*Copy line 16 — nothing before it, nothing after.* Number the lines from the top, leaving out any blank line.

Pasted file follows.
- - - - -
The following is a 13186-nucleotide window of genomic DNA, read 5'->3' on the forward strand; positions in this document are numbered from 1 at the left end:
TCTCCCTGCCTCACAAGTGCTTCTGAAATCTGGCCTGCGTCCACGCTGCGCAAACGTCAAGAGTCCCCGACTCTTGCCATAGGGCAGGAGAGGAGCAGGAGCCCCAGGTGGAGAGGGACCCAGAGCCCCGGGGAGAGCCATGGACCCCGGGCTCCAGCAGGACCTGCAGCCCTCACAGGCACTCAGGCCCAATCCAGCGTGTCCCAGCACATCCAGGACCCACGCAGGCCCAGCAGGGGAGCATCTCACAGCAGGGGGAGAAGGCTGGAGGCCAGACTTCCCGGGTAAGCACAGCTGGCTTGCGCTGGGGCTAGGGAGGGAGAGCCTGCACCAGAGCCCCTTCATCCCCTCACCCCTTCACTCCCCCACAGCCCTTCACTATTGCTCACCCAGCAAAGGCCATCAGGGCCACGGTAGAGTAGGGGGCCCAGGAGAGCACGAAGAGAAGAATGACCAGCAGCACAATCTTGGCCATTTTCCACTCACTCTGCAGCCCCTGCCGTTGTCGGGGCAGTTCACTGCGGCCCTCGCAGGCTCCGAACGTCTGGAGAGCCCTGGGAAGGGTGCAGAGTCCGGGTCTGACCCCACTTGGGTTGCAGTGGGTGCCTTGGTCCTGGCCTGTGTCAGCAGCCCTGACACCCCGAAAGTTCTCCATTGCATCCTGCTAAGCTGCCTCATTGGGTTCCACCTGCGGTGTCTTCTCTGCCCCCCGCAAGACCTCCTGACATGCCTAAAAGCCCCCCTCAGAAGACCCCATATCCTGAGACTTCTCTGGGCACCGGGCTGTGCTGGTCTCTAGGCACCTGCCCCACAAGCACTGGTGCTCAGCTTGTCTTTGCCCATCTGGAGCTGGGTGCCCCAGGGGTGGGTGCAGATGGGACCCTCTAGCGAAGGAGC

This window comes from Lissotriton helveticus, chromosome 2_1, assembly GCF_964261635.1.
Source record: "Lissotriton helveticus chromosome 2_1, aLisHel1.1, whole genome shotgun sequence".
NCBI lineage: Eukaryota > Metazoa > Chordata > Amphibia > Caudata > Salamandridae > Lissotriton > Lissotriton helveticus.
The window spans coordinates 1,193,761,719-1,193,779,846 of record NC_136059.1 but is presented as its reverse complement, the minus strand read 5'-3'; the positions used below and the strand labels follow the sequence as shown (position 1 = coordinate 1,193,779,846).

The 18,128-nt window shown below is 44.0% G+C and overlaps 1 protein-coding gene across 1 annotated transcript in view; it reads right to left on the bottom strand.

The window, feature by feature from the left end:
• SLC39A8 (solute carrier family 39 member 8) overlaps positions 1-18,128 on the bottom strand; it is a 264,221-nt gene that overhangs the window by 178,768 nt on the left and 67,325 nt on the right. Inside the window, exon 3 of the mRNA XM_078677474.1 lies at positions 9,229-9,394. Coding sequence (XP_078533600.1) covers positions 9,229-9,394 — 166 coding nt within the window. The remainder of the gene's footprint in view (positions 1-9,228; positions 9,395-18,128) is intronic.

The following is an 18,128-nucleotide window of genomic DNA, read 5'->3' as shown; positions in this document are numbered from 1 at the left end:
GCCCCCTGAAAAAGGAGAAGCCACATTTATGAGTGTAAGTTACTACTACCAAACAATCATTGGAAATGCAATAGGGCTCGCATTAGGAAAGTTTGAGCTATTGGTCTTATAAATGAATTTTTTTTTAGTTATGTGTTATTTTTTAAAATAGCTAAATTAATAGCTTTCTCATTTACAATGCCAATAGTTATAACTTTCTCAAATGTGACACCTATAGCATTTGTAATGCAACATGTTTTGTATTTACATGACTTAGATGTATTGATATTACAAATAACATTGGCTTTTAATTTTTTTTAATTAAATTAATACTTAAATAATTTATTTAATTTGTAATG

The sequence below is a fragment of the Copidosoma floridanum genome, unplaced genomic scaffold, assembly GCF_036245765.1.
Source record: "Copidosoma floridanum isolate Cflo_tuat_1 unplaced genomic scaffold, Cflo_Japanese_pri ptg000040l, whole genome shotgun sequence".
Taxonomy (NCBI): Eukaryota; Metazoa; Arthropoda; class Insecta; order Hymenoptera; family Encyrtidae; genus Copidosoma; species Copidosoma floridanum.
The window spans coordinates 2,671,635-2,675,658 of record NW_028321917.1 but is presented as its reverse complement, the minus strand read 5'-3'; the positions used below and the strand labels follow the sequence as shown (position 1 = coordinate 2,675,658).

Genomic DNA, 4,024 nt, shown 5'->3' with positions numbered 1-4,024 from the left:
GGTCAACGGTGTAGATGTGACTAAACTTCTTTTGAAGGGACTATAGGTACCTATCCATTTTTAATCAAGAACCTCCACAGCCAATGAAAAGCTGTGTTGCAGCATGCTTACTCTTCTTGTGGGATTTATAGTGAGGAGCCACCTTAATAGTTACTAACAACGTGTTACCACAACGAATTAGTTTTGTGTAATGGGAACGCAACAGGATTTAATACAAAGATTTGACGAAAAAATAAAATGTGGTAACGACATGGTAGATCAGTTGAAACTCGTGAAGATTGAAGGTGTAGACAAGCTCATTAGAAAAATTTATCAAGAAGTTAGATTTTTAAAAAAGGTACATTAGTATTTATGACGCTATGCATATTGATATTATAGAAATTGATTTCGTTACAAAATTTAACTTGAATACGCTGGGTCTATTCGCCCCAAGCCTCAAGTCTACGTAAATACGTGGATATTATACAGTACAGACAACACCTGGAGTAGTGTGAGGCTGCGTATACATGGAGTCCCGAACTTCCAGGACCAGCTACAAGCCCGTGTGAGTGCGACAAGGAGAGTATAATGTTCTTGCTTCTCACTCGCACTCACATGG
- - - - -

Genomic DNA, 4,024 nt, shown 5'->3' with positions numbered 1-4,024 from the left: